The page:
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Winstanley Community Primary School

Everyone, Every Day


Computing at Winstanley CP School

Technology is an integral part of our lives and our future; we know our world will continue to be shaped by technology.  Our curriculum aims to deliver the skills and knowledge required to ensure our children become confident, successful users of ICT in any aspect of their lives. 

At WCPS pupils are given opportunities to use technology constructively and creatively to solve problems, meet challenges and present their work.  We strive to develop their Critical Thinking skills so that they may adapt to new technologies as they arise. We want pupils to use computational thinking and creativity that will enable them to be responsible, competent, confident and creative users of Information Technology. Technology is everywhere and we play a pivotal part in our pupils’ lives today and in the future. It is important to us that the children understand how to use the ever-changing technology to express themselves and as tools for learning. Therefore, we want to model and educate our pupils to use technology positively and safely.


Early Years Provision

Computing is not just about computers. We will ensure that children of Reception age receive a broad, play-based experience of computing. 

Early years learning environments should feature IT scenarios based on experience in the real world, such as in role play.  Children gain confidence, control and language skills through opportunities such as ‘programming’ each using directional language to find toys/objects, creating artwork using digital tools and controlling programmable toys. 

Outdoor exploration is an important aspect and using digital recording devices such as video recorders, cameras and microphones can support children in developing communication skills. This is particularly beneficial for children who have English as an additional language. Another example of this is children use Seesaw to record their homework.

We align our EYFS provision so Computational Thinking vocabulary is used e.g. Tinkering Station, patterns, algorithms and decomposition.



A key part of implementing our computing curriculum was to ensure that safety of our pupils is paramount. We take online safety very seriously and we aim to give children the necessary skills to keep themselves safe online. Children have a right to enjoy childhood online, to access safe online spaces and to benefit from all the opportunities that a connected world can bring them, appropriate to their age and stage.

Children build online resilience through the use of the ‘Project Evolve – Education for a Connected World’ framework in our PSHE or computing lessons. The framework aims to support and broaden the provision of online safety education, so that it is empowering, builds resilience and effects positive culture change. The objectives promote the development of safe and appropriate long-term behaviours, and support educators in shaping the culture within their setting and beyond.

All children follow the SMART rules and know how to report any concerns to a trusted adult or through our robust reporting system called ‘tootoot.’



At Winstanley CPS, we have Digital Leaders. To become a digital leader, the children from Year 5 and 6 have to apply by writing a letter of application and are then interviewed.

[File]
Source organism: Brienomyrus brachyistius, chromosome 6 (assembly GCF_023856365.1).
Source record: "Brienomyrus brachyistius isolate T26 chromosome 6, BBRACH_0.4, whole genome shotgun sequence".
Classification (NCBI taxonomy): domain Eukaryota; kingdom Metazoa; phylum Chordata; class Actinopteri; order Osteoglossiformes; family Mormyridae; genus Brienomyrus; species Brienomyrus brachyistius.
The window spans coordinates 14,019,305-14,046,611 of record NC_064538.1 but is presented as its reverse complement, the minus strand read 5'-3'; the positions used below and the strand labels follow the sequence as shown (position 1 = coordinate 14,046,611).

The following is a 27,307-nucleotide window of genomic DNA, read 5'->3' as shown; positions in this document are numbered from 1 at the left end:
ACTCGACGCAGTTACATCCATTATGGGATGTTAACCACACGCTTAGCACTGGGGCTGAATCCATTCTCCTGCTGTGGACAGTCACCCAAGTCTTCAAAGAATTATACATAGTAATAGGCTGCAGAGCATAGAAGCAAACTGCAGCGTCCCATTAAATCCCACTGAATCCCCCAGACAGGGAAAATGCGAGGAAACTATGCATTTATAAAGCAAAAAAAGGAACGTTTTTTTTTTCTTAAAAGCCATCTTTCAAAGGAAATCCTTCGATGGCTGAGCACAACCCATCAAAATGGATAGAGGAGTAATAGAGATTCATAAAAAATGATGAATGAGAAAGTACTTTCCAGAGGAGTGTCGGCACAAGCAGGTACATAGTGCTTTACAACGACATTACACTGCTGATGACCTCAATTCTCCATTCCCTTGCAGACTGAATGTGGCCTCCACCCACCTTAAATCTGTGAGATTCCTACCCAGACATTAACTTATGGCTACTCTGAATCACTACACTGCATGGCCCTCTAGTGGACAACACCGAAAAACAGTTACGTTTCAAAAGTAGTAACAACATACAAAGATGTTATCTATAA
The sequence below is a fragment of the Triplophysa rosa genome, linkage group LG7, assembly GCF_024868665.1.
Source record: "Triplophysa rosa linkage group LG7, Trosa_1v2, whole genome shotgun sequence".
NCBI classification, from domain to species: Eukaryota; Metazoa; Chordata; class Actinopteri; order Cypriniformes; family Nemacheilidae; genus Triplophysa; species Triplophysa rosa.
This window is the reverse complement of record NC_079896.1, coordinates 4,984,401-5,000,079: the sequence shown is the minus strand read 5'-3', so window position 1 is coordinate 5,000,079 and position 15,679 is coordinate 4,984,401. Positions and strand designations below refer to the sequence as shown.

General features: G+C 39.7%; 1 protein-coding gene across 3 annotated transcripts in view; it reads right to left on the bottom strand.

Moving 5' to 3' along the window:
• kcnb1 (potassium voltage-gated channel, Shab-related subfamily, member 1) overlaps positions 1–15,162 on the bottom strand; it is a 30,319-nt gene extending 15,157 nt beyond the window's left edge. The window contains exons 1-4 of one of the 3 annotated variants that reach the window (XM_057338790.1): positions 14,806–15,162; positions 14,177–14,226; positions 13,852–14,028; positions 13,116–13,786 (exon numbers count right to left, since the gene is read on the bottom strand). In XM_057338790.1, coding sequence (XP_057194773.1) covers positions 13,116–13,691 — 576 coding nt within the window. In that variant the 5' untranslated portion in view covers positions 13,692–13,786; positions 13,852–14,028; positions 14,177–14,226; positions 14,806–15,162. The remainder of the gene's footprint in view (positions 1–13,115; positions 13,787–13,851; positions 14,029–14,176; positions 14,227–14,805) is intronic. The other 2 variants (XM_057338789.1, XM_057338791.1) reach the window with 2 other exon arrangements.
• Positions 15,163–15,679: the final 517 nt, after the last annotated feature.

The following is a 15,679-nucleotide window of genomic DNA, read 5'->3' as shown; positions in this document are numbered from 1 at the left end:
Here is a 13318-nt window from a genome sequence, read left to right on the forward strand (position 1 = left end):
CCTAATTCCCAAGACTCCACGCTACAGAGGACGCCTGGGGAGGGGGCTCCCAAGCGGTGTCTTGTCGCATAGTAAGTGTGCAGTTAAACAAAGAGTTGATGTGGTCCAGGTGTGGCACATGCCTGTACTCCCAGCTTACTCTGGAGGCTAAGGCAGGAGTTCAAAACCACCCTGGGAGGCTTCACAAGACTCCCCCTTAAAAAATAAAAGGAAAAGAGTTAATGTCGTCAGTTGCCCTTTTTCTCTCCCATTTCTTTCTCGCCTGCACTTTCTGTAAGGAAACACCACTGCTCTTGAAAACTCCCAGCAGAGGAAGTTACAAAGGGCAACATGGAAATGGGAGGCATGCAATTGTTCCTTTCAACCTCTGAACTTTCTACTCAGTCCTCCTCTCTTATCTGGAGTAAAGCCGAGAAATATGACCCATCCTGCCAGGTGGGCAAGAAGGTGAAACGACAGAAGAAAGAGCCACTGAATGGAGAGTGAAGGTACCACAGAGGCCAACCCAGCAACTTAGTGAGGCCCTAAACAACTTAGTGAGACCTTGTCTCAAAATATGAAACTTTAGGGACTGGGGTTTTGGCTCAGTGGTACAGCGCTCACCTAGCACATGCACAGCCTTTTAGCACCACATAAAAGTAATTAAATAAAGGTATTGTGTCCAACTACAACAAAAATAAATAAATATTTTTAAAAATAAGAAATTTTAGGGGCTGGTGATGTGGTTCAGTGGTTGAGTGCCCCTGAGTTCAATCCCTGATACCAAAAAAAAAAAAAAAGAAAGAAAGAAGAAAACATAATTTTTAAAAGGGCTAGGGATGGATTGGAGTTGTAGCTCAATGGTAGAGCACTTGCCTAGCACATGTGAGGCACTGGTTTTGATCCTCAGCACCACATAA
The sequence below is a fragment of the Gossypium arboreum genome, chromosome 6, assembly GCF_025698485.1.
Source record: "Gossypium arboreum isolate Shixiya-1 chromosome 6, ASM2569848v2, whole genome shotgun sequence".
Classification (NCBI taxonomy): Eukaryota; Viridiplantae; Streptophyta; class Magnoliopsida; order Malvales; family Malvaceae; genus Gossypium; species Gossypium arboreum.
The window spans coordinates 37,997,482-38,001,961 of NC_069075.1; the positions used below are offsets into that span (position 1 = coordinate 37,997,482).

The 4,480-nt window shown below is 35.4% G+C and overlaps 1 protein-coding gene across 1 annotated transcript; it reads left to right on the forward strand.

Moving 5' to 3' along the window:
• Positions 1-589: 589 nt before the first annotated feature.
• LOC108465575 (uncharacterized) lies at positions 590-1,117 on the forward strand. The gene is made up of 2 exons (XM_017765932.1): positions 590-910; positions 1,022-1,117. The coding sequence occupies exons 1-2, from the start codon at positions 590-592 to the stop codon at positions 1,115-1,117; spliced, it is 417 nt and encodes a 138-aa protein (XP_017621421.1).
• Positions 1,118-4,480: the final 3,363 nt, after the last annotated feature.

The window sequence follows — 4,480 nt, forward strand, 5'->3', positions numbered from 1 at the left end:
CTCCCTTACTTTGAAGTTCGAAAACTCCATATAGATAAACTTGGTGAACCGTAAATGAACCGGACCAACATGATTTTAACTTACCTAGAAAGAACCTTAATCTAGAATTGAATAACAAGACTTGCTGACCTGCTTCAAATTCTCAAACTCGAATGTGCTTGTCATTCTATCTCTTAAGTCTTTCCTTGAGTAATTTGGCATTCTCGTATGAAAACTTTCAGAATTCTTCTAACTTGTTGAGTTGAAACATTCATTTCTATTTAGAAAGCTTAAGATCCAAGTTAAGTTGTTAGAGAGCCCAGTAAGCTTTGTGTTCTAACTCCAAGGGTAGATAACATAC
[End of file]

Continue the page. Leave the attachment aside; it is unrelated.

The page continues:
The Digital Leaders are responsible for

  • Finding and testing out new technologies and software that we could use in school, then demonstrating them to other children and teachers.
  • Helping to train the children AND adults in school to use new technologies;
  • Can help other children and adults in school if they have an ICT issue?
  • Create and maintain a Digital Leader blog about the work you do and also review the new technologies you encounter.



KS1 Summative Assessment

Pedagogically, when we assess, we want to ensure that we are assessing a pupil’s understanding of computing concepts and skills, as opposed to their reading and writing skills. Therefore, we encourage observational assessment while pupils are still developing their literacy skills. We believe that this is the most reliable way to capture an accurate picture of learning.

Observing learning

To capture summative assessment data of KS1 pupils, we use the success criteria in each lesson and capture some of the following while the lesson is taking place:

  • The work that pupils complete (marking)
  • Notes on conversations or discussions that we have or hear during an activity
  • Photographs of the work that pupils produce during an activity
  • The pupils’ self-assessments at the end of the lesson

To help make these assessments we will keep evidence for a specific number of pupils.

End of the unit

A pupil working at age-related expectations should be able to meet the success criteria for each lesson by the end of the unit. However, it should also be noted that some pupils may take longer to grasp certain skills and concepts and therefore may achieve a success criterion from a lesson at a later date.

At the end of a unit, we may use observations that we have made across each of the lessons to determine an overall snapshot of a pupil’s understanding of the content from that unit.


KS2 Summative Assessment

Every unit includes an optional summative assessment framework in the form of either a multiple choice quiz (MCQ) or a rubric. All units are designed to cover both skills and concepts from across the computing national curriculum. Units that focus more on conceptual development include an MCQ. Units that focus more on skills development end with a project and include a rubric. However, within the ‘Programming’ units, the assessment framework (MCQ or rubric) has been selected on a best-fit basis.

Each of the MCQ questions has been carefully chosen to represent learning that should have been achieved within the unit. In writing the MCQs, we have followed the diagnostic assessment approach to ensure that the assessment of the unit is useful to determine both how well pupils have understood the content, and what pupils have misunderstood, if they have not achieved as expected. Each MCQ includes an answer sheet that highlights the misconceptions that pupils may have if they have chosen a wrong answer. This ensures that teachers know which areas to return to in later units.